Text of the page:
At the Baranagore Math all lived in abject poverty; some days they had food, some days they had none. In those days when all remained immersed in meditation or singing, Sharat Maharaj would always be at the bedside of any brother-monk who fell sick. Even later on, when the children of the Master were moving about in tirthas (places of pilgrimage) and important places of sâdhanâ being inspired by intense renunciation, this spirit of service remained intact in him. In those days, if any child of the Master fell ill at Hrishikesh or elsewhere, Sharat Maharaj ignored his own spiritual practices and engaged himself in service. Sometimes he himself narrated to us incidents of his wandering life. Once he said, `I have travelled all over India with only one cloth.' Even when he was thus moving about in extremely cold places with only one cloth and was performing intense tapasyâ—without food, without clothing—there was no change in his spirit of service.
Sharat Maharaj obediently went to the West—first to England and then to America—when Swamiji sent him there for the work of the Sangha (Ramakrishna Order). Again Swamiji called him back to India to shoulder the responsibility of the Indian work. Immediately he accepted Swamiji's behest and came back to work in this country. Swamiji placed on his shoulders the heavy responsibility of the General Secretaryship of the Ramakrishna Sangha. Thus the words of the Master were fulfilled to the letter. Jesus Christ had told Saint Peter, `I shall build my church on this rock (on Peter).' The responsibility indicated by the Master was placed on Sharat Maharaj.
When we saw him as the General Secretary of the Sangha, we have observed how he worked as the leader of the Order without any attachment. We have heard many instances of this at various places from many sâdhus. In some centre there was trouble, there was conflict between two groups. One person would come to him and complain against another. Maharaj would quietly hear everything but give no reply. The complainer perhaps thought whatever he said was all in vain. He said, `Maharaj, I have told you everything but you are totally silent.' Sharat Maharaj replied, `Your statement I have heard my boy, now I have got to hear what the other party has to say.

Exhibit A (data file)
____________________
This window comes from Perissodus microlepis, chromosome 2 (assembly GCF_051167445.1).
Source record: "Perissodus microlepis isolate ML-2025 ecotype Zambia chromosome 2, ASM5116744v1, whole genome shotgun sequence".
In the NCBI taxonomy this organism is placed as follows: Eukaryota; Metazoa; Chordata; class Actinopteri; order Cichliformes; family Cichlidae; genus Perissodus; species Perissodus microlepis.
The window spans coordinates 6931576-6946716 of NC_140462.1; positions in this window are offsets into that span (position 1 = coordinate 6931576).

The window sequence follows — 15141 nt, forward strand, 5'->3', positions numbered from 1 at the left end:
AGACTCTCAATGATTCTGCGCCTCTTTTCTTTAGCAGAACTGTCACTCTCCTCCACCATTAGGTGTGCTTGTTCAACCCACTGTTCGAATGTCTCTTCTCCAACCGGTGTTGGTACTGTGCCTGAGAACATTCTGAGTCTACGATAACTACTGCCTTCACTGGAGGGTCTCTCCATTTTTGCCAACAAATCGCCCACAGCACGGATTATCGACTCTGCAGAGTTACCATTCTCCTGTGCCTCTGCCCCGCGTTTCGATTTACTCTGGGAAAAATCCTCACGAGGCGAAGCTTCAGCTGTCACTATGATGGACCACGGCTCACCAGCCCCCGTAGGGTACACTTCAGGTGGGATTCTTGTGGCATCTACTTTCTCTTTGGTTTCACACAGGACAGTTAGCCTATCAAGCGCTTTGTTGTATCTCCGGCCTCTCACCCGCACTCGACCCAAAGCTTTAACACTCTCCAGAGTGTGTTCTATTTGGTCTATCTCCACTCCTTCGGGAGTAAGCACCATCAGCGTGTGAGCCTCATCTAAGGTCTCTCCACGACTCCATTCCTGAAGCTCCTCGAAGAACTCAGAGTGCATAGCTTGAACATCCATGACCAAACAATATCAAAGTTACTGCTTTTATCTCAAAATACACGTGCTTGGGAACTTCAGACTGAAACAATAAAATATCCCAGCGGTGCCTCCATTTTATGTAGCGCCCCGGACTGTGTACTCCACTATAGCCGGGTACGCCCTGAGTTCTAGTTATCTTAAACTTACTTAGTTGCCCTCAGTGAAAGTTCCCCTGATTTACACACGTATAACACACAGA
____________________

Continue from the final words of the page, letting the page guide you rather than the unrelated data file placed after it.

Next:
What can I tell you before that?' When we saw him it was not that he was just shouldering the responsibility of the Sangha. He was also bearing the burden of the devotees—especially those who were helpless old people, who had noneto depend upon, who were neglected in the world.
With Holy Mother
Swami Yogananda was capable of carrying the burden of Holy Mother. He was her first sevak. After his demise that burden rested on Sharat Maharaj. Once Mother remarked, `It is not easy to bear my burden. Yogin could do it, Sharat also can.' Some one asked, `Mother, can't Maharaj (Swami Brahmananda) do it?' She replied, `No, he can't. His nature is different.' Now, Mother's burden was not an ordinary one; it meant the entire load of her huge family. Sharat Maharaj served Mother meticulously. Always he bore the burden of Mother calmly whether she was in Jayrambati or in Kolkata. The dedication and farsightedness with which he rendered this service was remarkable. Those who used to come to Mother were not all devotees. Perhaps someone was her relative while someone else had taken shelter with her having none to depend on. The burden of all such persons Sharat Maharaj had accepted on his own shoulders. He himself has made the statement: `Even a dog or a fox of Kamarpukur or Jayrambati is venerable to us.' And those who were closely related to the Mother—what to speak of them! What has he not done for them? Serving them did not mean merely to look after them or collect money for them, it meant accepting responsibility of every kind. One of the brothers of the Mother might have done some mischief somewhere or there might be some problem with the landed property, everything he had to manage keeping an eye everywhere; whatever personal inconvenience he might have had, he never felt embarrassed. Even after Moth-er left her physical body the responsibility of carrying the load of the huge family of Mother remained on his shoulders. The situation remained unchanged even later. Those who did not have any refuge in the world were always objects of compassion to him. Not only compassion, what great love he had for them!